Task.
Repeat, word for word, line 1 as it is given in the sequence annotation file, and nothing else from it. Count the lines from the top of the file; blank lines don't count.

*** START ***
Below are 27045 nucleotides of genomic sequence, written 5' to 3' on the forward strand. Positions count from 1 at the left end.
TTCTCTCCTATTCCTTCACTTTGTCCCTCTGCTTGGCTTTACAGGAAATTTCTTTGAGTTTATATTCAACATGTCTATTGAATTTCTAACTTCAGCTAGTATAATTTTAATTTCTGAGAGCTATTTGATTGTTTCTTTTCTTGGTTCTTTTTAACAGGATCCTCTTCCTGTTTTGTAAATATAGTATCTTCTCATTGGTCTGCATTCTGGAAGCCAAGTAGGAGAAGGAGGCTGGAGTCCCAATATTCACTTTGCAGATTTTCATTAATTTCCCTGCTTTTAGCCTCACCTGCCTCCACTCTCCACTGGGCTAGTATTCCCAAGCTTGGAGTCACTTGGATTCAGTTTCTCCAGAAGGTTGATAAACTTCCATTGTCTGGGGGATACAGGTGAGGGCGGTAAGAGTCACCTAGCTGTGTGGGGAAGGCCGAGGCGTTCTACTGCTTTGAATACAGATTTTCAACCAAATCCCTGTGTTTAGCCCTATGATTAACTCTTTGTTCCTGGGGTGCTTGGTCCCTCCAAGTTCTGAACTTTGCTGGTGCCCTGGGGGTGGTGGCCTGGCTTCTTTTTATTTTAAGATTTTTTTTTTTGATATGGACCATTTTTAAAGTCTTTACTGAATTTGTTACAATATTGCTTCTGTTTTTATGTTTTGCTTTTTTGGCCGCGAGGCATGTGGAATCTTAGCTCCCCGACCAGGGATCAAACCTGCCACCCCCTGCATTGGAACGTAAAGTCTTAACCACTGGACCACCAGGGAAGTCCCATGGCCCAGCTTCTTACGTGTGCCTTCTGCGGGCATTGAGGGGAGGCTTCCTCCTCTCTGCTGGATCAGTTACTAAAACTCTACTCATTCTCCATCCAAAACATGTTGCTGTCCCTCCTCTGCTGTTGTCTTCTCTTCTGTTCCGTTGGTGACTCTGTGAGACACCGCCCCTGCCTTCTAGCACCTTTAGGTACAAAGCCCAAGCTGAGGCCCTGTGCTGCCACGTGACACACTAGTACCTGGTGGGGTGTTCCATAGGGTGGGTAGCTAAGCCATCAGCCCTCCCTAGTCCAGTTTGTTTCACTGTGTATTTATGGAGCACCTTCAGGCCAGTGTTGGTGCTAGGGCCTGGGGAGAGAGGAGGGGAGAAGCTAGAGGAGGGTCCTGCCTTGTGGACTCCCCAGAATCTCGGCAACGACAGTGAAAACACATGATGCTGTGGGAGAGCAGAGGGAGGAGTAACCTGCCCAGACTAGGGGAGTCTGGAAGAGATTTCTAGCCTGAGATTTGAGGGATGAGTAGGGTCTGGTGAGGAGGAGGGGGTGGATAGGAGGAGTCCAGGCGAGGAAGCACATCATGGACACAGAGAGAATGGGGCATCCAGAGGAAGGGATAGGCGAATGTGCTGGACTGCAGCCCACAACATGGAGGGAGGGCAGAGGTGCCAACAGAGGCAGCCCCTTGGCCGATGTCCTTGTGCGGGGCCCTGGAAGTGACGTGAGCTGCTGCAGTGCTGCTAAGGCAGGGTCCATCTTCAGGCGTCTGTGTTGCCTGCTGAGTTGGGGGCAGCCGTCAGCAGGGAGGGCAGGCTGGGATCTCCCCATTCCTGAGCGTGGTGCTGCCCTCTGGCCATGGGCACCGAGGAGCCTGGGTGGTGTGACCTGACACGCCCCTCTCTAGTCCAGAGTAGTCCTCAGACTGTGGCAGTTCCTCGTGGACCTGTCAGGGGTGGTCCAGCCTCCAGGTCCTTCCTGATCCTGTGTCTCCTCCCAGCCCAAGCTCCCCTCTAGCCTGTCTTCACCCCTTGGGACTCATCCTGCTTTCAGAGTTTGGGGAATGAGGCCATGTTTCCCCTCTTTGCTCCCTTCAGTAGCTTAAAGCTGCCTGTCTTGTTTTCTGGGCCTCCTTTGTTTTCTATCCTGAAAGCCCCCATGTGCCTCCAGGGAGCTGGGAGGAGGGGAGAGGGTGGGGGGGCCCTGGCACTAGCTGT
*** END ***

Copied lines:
Below are 27045 nucleotides of genomic sequence, written 5' to 3' on the forward strand. Positions count from 1 at the left end.